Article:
This has US circa 2008 written all over it. Back then, many borrowers with adjustable-rate mortgages didn’t realise that the rates ratcheted up sharply after (typically) five years. When those rates did, and the borrowers couldn’t refinance because of market conditions, there was a meltdown that led to Bear Sterns and Lehman Brothers going to the wall. And then, of course, the whole financial crisis.

If UBS is right, Australia has a similar time-bomb ticking away. Maybe not quite as bad, but I don’t know. Remember ANZ chief executive Shayne Elliot on Four Corners telling us how his mortgage book was super-diversified because they were all uncorrelated individual mortgages? Well, not if his book includes folks who don’t understand their loan contracts.

Whatever APRA is doing right (or wrong), it can’t deal with loans that have already been written. That puts the RBA in a bind – and should make us all cautious about how robust the Australian economy really is.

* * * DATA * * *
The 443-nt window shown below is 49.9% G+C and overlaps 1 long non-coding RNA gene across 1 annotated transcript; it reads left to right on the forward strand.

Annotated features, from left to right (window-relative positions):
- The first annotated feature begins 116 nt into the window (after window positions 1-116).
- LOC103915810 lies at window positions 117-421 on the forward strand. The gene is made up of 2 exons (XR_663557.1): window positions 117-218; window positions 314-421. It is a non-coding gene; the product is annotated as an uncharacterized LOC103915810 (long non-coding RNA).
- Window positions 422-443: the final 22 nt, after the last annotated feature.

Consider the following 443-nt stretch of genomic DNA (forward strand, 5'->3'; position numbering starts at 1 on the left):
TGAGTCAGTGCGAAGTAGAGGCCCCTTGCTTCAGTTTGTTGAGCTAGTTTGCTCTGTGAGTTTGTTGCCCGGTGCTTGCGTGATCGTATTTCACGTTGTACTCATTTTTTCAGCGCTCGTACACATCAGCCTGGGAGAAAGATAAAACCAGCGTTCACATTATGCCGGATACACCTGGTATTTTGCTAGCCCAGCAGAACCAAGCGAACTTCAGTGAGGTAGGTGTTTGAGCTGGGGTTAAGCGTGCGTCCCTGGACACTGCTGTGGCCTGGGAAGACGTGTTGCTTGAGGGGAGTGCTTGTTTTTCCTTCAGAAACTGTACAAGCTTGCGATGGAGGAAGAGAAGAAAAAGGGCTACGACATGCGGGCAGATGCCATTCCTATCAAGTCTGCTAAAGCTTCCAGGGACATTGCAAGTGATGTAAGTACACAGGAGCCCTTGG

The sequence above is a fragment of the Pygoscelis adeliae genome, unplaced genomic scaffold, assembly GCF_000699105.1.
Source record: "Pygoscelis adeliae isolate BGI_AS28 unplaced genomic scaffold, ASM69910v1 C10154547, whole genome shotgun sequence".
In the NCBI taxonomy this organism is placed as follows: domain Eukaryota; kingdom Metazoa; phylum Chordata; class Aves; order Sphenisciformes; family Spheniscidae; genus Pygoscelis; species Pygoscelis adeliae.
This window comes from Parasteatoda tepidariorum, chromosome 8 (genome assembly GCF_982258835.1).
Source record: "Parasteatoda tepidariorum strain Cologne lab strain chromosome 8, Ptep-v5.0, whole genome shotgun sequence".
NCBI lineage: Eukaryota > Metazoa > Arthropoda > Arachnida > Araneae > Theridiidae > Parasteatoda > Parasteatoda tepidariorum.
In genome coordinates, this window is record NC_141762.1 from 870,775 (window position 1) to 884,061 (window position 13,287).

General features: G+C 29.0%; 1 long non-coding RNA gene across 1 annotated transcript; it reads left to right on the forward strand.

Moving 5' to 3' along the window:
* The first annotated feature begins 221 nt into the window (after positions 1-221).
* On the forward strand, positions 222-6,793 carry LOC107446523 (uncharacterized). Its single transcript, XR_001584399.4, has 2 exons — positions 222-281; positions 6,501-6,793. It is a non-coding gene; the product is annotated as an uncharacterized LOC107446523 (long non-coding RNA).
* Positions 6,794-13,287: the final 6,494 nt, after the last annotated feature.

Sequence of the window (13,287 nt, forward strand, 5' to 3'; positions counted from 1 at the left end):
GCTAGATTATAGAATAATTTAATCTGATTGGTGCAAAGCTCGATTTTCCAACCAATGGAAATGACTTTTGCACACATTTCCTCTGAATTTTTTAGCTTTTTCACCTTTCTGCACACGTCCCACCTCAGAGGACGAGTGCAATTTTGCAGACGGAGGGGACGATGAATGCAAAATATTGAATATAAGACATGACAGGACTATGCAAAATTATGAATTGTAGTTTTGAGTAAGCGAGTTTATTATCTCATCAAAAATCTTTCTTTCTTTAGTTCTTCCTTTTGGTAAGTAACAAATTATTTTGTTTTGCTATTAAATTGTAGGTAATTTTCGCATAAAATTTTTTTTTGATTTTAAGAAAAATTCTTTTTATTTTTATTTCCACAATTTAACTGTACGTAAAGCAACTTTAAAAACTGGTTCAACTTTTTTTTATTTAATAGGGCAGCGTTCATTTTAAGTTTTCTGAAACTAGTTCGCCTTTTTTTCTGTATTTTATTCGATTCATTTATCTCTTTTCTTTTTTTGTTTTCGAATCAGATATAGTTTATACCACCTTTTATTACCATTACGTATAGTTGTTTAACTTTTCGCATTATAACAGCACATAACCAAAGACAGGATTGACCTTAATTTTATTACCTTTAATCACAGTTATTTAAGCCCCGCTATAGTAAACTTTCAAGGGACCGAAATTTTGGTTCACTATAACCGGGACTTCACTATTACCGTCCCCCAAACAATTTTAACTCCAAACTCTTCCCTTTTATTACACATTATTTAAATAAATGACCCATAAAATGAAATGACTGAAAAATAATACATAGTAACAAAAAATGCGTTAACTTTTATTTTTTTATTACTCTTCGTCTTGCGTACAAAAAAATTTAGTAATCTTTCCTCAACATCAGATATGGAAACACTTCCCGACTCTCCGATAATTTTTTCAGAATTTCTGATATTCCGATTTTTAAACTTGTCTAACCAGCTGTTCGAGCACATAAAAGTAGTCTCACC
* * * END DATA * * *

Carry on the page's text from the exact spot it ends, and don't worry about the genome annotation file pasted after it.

Author: Richard Holden, Professor of Economics and PLuS Alliance Fellow, UNSW

Australian household electricity prices may be 25% higher than official reports

From The Conversation.

The International Energy Agency (IEA) may be underestimating Australian household energy bills by 25% because of a lack of accurate data from the federal government.

The Paris-based IEA produces official quarterly energy statistics for the 30 member nations of the Organisation for Economic Cooperation and Development (OECD), on which policymakers and researchers rely heavily. But to provide this service, the IEA relies on member countries to provide it with good-quality data.